The seven articles I posted four years ago on the art of using videos to improve operations included no pointers on what to do with the videos once you have them. This concern may seem premature in a manufacturing world where video recordings of operations are still rare, process instructions are in dusty binders and obsolete, customization specs come in the form of all-uppercase text from a 30-year old dot matrix printer with a worn-out ribbon, engineering project records reside in individual employees’ laptops, and management expects IT issues to be resolved by implementing a new, all-in-one ERP system.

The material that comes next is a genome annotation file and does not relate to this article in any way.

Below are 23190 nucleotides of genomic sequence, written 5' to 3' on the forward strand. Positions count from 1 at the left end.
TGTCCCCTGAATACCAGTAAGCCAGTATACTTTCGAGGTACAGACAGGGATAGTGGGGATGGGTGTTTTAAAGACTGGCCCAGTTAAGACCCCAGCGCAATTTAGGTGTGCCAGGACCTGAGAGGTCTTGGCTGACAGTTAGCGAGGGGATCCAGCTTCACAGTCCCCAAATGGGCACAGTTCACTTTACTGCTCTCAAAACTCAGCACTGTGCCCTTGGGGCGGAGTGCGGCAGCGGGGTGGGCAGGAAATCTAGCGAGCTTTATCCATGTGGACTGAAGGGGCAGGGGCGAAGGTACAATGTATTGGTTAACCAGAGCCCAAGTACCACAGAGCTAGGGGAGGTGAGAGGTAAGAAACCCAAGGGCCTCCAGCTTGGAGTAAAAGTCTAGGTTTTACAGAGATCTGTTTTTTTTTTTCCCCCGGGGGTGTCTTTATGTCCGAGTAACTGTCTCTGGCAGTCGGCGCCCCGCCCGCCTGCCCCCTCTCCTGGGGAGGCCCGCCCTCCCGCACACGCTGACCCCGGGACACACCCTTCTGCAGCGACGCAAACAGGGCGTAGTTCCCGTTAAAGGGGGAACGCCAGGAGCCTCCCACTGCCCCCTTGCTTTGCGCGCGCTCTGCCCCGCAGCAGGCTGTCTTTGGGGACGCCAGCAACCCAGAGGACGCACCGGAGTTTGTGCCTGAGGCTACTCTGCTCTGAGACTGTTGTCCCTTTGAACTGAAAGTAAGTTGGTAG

In everyday life, on the other hand, videos are already in common use to explain how to pry loose a stuck garbage disposal, remove a door lock, change a special bulb in car headlight, or neatly cut a mango into cubes. You just describe your problem in a Youtube search, and up come videos usually shot and narrated by handy amateurs, and sometimes pros. It is particularly useful for tasks involving motion with key points that are difficult to explain with words or still images. The manufacturing world will eventually catch up.